and largest city
|• Governor||Armen Ghularyan|
|• Total||2,704 km2 (1,044 sq mi)|
|ISO 3166 code||AM.TV|
Tavush (Armenian: Տավուշ, Armenian pronunciation: [tɑˈvuʃ] ( listen)), is a province of Armenia. It is located at the northeast of Armenia and bordered by Georgia from the north and Azerbaijan from the east. It is domestically bordered by the Gegharkunik Province from the south, Kotayk Province from the southwest and Lori Province from west. The capital and largest city of the province is the town of Ijevan.
- 1 Etymology
- 2 Geography
- 3 History
- 4 Demographics
- 5 Economy
- 6 Education
- 7 Sport
- 8 Attractions
- 9 Communities
- 10 Gallery
- 11 References
- 12 External links
Tavush has an area of 2,704 km² (9% of total area of Armenia). It occupies the northeastern part of the Republic of Armenia. It is bordered by Georgia from the north and Azerbaijan from the east. Domestically, it is bordered by the Gegharkunik Province from the south, Kotayk Province from the southwest and Lori Province from west. The territory is mainly mountainous and rocky hillsides covered with a green carpet of Alpine meadows. Tavush is sometimes referred to as a little Armenian Switzerland. The average height of the region is around 900 meters above sea level.
Based on the historical divisions of Ancient Armenia, the current territory of the province occupies parts of the Varazhnunik canton of Ayrarat province, the Dzorapor and Koghbapor cantons of Gugark province, and the Aghve and Tuchkatak (Tavush) cantons of Utik province.
The province entirely lies among the mountains of the Lesser Caucasus. It is surrounded by the Miapor mountains from the east, the Somkheti mountains from the north, the Gugark mountains from the east and the Kenats mountains from the south. The highets point of Tavush is the Miapor peak with a height of 2993 meteres, while the lowest point is located at a height of 380 meters in the Debed river valley near the village of Debedavan.
Most of the Tavush territory is covered with thick forests, mainly around the towns of Dilijan, Ijevan and Berd. The province has a number of protected forests including the Dilijan National Park, Akhnabad Taxus Grove Sanctuary, Arjatkhelni Hazel Sanctuary, Gandzakar Sanctuary, Ijevan Sanctuary and Zikatar Sanctuary.
From 1930 until 1995, modern-day Tavush was divided into 3 raions within the Armenian SSR: Ijevan raion, Noyemberyan raion, and Shamshadin raion. With the territorial administration reform of 1995, the 3 raions were merged to form the Tavush Province.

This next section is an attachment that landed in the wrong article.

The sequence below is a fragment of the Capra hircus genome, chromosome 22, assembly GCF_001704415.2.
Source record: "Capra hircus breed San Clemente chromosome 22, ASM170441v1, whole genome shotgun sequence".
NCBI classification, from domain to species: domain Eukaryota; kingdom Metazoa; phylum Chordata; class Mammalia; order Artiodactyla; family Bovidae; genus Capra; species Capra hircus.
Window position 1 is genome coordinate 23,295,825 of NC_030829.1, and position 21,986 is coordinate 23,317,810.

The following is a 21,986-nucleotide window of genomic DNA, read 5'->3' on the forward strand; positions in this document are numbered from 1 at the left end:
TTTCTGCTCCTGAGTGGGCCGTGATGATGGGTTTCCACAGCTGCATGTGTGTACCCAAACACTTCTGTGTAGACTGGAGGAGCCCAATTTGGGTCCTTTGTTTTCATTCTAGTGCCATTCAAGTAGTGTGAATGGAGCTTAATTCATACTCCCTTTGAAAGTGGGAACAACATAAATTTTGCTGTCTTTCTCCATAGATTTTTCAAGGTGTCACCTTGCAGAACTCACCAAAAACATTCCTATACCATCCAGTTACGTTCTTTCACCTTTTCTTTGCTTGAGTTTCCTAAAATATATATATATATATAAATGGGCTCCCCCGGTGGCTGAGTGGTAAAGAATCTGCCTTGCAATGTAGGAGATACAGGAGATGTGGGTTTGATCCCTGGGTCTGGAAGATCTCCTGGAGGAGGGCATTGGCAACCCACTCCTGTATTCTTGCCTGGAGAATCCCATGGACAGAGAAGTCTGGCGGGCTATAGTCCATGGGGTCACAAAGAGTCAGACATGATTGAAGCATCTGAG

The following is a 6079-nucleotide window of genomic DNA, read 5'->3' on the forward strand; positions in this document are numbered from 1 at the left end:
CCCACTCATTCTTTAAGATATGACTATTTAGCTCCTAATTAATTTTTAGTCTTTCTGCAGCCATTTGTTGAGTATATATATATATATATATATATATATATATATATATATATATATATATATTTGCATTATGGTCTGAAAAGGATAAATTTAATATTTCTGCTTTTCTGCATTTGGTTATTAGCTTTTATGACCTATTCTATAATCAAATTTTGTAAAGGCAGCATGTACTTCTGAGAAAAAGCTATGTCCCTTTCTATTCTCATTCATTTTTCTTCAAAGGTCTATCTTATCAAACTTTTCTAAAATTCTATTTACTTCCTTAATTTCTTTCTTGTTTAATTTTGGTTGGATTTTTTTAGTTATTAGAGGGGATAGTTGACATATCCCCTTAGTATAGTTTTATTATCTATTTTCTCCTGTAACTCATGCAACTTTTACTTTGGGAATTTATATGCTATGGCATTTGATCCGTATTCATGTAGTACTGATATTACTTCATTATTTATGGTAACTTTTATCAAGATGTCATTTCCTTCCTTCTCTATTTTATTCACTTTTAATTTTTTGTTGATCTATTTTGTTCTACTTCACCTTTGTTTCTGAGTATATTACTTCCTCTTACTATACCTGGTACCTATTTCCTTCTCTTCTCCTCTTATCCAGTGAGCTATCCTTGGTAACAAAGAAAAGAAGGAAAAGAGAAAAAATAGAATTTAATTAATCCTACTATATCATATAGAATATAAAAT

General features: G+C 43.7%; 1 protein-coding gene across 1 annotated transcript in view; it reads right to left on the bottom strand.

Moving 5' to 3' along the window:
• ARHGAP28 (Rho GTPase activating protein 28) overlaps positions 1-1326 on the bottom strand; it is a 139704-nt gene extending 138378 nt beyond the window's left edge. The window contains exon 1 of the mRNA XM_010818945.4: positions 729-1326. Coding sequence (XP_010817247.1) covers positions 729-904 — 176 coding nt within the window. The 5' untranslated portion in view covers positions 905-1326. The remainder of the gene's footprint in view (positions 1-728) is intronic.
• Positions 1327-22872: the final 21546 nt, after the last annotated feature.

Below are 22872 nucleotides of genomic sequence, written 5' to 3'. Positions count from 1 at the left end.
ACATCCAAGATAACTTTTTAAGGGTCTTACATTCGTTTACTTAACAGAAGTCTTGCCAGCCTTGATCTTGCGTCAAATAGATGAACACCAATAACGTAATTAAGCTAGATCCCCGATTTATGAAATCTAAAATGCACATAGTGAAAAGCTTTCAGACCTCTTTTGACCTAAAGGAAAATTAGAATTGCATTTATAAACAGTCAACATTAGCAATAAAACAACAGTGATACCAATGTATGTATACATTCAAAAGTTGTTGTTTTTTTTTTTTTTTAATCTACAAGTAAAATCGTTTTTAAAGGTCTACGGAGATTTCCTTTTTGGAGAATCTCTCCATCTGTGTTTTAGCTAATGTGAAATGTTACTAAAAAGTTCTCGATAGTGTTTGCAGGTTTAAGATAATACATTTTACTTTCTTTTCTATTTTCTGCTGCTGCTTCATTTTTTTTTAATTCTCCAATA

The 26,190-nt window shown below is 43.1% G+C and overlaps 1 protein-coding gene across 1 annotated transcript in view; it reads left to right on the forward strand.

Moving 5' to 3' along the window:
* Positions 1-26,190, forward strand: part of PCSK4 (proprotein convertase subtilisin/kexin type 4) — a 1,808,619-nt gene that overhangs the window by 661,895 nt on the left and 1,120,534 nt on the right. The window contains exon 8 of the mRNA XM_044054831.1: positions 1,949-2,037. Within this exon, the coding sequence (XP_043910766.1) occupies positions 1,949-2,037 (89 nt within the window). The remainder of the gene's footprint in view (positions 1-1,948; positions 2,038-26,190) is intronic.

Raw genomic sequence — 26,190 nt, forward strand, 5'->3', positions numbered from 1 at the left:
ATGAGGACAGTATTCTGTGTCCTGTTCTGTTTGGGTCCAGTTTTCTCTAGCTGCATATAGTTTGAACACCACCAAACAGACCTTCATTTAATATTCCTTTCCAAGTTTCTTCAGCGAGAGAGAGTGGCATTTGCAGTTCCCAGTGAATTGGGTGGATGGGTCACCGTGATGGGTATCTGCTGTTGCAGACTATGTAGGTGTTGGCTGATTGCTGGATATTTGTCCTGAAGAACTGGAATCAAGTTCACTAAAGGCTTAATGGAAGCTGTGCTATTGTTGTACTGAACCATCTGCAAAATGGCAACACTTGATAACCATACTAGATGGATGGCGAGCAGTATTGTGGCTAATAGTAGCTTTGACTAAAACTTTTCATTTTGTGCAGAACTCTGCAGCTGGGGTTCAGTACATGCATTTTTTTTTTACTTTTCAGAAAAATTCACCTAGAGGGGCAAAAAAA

Tavush is the second least populated province in Armenia. According to the 2011 official census, Tavush has a population of 128,609 (62,083 men and 66,526 women), forming around 4.3% of the entire population of Armenia. The urban population is 54,186 (42.1%) and the rural is 74,423 (57.9%). The province has 5 urban and 55 rural communities. The largest urban community is the provincial center of Ijevan, with a population of 21,081. The other urban centres Dilijan, Berd, Noyemberyan and Ayrum.
With a population of 4,420, the village of Koghb is the largest rural municipality of Tavush.
Ethnic groups and religion
The majority of the Tavush Province population are ethnic Armenians who belong to the Armenian Apostolic Church. The regulating body of the church is the Diocese of Tavush, headed by Archbishop Yeznik Petrosyan. The Surp Nerses Cathedral in Ijevan is the seat of the diocese.
Tavush has a poor agricultural index with only 4.8% of share in the total annual agricultural product of Armenia. Around 41% (1,108 km²) of the total area of the province are arable lands, out of which 23% (256 km²) are ploughed. The population in many rural communities are mainly involved in farming, cattle-breeding and pig farming. The main crops are grains and grapes.
Recently, bee-keeping farms were also opened in many communities.
The province has a the poorest industrial index among the Armenian provinces with a share of 0.8% in the annual total industrial product of Armenia. The existing industry is mainly dominated by food-processing. The town of Ijevan is home to the "Ijevan Wine-Brandy Factory" which is particularly famous for its pomegranate wine. Other producers of alcoholic drinks include the "Tavush Wine-Brandy Factory" in Aygepar, and the wine factory of Berdavan. The small town of Ayrum has 2 cannery factories.